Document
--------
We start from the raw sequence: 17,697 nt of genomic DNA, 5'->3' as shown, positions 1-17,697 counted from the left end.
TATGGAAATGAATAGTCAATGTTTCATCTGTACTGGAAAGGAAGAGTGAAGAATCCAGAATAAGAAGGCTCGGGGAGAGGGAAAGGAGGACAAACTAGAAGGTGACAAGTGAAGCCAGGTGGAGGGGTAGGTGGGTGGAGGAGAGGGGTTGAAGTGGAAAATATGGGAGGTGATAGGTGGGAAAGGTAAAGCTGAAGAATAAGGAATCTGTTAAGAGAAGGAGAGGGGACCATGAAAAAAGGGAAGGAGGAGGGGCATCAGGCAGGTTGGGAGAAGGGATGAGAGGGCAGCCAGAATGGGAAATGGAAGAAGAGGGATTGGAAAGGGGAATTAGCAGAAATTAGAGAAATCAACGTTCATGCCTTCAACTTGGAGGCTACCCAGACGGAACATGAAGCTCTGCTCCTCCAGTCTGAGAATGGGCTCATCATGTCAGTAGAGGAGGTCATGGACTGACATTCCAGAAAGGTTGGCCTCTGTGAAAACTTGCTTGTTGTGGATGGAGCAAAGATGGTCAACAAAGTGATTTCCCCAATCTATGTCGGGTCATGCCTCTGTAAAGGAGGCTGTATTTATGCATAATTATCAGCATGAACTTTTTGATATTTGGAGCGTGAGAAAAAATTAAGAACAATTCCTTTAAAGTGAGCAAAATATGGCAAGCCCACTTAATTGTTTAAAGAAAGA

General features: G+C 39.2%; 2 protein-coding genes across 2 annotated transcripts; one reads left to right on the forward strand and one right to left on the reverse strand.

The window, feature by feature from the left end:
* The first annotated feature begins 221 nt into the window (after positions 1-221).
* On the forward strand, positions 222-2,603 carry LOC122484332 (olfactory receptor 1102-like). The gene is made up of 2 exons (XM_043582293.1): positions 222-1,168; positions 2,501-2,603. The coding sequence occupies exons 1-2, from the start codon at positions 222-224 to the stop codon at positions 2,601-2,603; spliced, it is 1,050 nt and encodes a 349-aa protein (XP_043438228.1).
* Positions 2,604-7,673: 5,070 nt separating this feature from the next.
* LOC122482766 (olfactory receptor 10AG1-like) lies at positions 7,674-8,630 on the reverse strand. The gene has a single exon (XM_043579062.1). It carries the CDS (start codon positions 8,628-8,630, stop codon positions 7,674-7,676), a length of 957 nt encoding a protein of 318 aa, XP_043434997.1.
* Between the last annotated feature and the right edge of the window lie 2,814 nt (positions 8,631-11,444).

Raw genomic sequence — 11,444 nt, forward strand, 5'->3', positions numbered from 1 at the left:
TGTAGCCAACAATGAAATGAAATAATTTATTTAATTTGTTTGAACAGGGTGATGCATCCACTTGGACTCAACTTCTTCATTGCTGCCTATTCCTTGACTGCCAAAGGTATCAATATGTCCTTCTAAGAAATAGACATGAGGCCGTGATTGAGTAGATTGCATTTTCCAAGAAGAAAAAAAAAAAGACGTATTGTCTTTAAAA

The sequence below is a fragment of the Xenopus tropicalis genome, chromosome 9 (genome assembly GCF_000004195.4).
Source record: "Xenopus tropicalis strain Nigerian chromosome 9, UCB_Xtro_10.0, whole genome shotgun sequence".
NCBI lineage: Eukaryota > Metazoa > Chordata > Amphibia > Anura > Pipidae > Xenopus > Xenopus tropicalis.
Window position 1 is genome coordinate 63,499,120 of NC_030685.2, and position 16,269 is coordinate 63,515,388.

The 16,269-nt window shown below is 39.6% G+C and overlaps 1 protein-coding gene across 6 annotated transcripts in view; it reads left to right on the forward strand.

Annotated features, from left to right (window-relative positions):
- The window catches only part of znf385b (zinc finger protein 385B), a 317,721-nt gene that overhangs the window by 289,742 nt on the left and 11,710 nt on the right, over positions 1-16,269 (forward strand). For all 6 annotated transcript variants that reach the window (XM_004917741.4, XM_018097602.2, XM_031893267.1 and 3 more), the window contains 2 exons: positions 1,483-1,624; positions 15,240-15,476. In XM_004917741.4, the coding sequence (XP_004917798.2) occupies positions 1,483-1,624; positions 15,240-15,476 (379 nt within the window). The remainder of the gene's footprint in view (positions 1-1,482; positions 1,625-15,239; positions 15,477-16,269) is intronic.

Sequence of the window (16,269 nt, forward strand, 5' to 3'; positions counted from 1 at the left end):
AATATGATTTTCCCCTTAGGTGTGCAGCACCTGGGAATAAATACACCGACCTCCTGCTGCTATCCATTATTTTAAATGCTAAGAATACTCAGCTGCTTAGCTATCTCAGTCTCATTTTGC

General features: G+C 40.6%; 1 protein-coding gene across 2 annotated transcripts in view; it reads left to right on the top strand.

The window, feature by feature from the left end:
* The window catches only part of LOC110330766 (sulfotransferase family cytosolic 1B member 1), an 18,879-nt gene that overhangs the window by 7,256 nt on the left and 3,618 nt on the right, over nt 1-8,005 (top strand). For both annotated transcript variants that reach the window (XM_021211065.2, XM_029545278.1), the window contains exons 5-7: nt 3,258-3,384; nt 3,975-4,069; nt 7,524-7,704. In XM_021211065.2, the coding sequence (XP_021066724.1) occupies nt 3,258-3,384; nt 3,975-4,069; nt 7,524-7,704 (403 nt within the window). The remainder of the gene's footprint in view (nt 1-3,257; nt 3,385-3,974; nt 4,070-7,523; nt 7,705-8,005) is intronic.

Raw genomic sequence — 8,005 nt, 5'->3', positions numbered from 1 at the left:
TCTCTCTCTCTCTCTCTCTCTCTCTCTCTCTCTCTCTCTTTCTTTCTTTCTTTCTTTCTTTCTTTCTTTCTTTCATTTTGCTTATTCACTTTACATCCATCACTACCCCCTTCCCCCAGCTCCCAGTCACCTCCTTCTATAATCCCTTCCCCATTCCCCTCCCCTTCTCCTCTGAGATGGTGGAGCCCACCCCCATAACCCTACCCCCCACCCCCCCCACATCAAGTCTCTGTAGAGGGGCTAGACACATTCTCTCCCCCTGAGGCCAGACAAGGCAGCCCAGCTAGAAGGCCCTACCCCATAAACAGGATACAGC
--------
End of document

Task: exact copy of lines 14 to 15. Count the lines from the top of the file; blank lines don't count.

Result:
NCBI lineage: Eukaryota > Metazoa > Chordata > Amphibia > Anura > Pipidae > Xenopus > Xenopus tropicalis.
Window position 1 is genome coordinate 63,499,120 of NC_030685.2, and position 16,269 is coordinate 63,515,388.